AMUDA, Syria — “There are 35 million Kurds and only 30,000 of them live in Amuda. Now, if you have 35 kilograms of meat for a meal, you are not going to eat them because of a bunch of flies?” a Kurdish fighter with the Popular Protection Units (YPG) asked cynically while relaxing outside the military barracks. The Democratic Union Party (PYD) — the Syrian branch of the Kurdistan Workers Party (PKK) and the political affiliate of the YPG — has carefully consolidated its project to manage the Syrian Kurdish areas. It will not accept anyone interfering with its hegemony — especially if this happens ahead of the Geneva II conference, where the party has been promised a seat by Russia.

In Amuda, the PYD’s hegemony has become increasingly under threat from the pro-Free Syrian Army youth committees and other Kurdish parties, prompting its first military crackdown last week. Between June 27 and 28, seven civilians were gunned down by YPG forces following protests. According to witnesses, only one of them was armed. The United States issued a statement on Monday saying it was “appalled” by the PYD crackdown, calling on the PYD to “respect the human rights and dignity of all Syrians.”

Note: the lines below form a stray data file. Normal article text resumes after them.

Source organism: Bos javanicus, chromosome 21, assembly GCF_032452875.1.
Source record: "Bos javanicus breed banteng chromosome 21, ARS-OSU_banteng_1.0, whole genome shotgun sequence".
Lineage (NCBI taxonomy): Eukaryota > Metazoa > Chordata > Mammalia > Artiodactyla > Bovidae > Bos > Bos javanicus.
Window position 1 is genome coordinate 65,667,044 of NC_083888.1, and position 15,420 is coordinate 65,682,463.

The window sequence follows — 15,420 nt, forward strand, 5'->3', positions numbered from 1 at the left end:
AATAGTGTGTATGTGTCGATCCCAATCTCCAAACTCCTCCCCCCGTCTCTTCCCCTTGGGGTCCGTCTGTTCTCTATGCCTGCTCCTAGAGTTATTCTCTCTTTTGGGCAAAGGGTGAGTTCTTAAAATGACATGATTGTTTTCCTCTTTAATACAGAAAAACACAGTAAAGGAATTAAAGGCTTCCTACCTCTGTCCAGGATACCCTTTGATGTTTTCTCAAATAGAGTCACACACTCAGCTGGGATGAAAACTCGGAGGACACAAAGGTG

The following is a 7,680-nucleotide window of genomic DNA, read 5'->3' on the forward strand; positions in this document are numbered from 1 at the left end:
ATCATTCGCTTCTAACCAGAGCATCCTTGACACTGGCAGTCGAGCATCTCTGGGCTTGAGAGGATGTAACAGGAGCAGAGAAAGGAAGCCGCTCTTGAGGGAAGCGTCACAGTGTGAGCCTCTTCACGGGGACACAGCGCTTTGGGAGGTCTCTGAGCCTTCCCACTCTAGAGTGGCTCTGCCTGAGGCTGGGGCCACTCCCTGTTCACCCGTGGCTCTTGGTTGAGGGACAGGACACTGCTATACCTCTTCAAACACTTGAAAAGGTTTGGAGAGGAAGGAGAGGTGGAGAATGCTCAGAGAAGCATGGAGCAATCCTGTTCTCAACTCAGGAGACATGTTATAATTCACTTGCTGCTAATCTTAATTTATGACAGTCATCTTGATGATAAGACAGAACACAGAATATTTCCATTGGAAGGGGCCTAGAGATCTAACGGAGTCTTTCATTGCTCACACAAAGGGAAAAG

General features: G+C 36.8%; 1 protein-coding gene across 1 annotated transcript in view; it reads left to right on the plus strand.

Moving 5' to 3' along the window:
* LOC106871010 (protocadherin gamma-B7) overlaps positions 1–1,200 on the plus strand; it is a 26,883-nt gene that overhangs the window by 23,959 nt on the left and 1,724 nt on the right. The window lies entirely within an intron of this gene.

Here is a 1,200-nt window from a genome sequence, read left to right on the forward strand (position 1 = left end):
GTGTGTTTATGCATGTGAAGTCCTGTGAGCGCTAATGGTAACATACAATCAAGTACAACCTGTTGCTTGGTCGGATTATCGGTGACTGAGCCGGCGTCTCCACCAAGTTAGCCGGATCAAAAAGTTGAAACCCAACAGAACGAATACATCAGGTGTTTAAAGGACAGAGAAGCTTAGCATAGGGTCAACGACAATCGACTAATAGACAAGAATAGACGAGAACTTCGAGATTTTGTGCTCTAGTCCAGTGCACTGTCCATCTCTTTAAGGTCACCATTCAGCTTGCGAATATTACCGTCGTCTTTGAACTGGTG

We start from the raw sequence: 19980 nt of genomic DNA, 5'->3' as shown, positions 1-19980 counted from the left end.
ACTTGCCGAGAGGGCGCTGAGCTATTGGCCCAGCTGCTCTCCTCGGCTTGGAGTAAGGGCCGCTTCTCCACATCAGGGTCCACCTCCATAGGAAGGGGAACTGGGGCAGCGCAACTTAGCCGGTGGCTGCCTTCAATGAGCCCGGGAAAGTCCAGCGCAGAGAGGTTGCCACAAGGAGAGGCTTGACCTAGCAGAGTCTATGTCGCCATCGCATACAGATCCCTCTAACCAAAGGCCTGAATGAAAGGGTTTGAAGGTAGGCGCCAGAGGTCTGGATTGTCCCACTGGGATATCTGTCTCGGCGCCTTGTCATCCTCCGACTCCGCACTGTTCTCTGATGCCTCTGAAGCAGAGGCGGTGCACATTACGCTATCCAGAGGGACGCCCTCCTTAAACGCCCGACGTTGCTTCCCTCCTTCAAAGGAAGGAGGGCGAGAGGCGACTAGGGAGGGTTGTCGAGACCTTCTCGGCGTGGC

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The road to Kurdish autonomy still passes from Damascus

My first article from the province of Hasakeh (Syrian Kurdistan). It appeared on Al-Monitor on May 7. (follow the link to keep reading, unfortunately I cannot post the whole article here for copyright issues…)

Kurdish Group Gaining Autonomy
In Northern Syria


(photo from

QAMISHLI, Syria — Bilingual signs, “Western Kurdistan” (Rojava in Kurdish) on car license plates, Kurdish security forces (Asayish), Kurdish courts, municipalities, flags, unions and schools teaching Kurdish. This is the new look of the Kurdish-majority Syrian northern regions, the outcome of the withdrawal of regime security forces in July 2012 and the result of a delicate coexistence between Baathist and Kurdish institutions.

Syrian Kurds now have the chance to reap the benefits from the stalemate between the regime and the Arab opposition. But all this would not have been possible without a certain degree of connivance with the regime by the main Kurdish militia on the ground — the Democratic Union Party (PYD), which is affiliated with the Kurdistan Workers Party (PKK). Regardless of the de facto autonomy achieved and the growing popularity of the PYD, some fear the authoritarian features of the party’s agenda.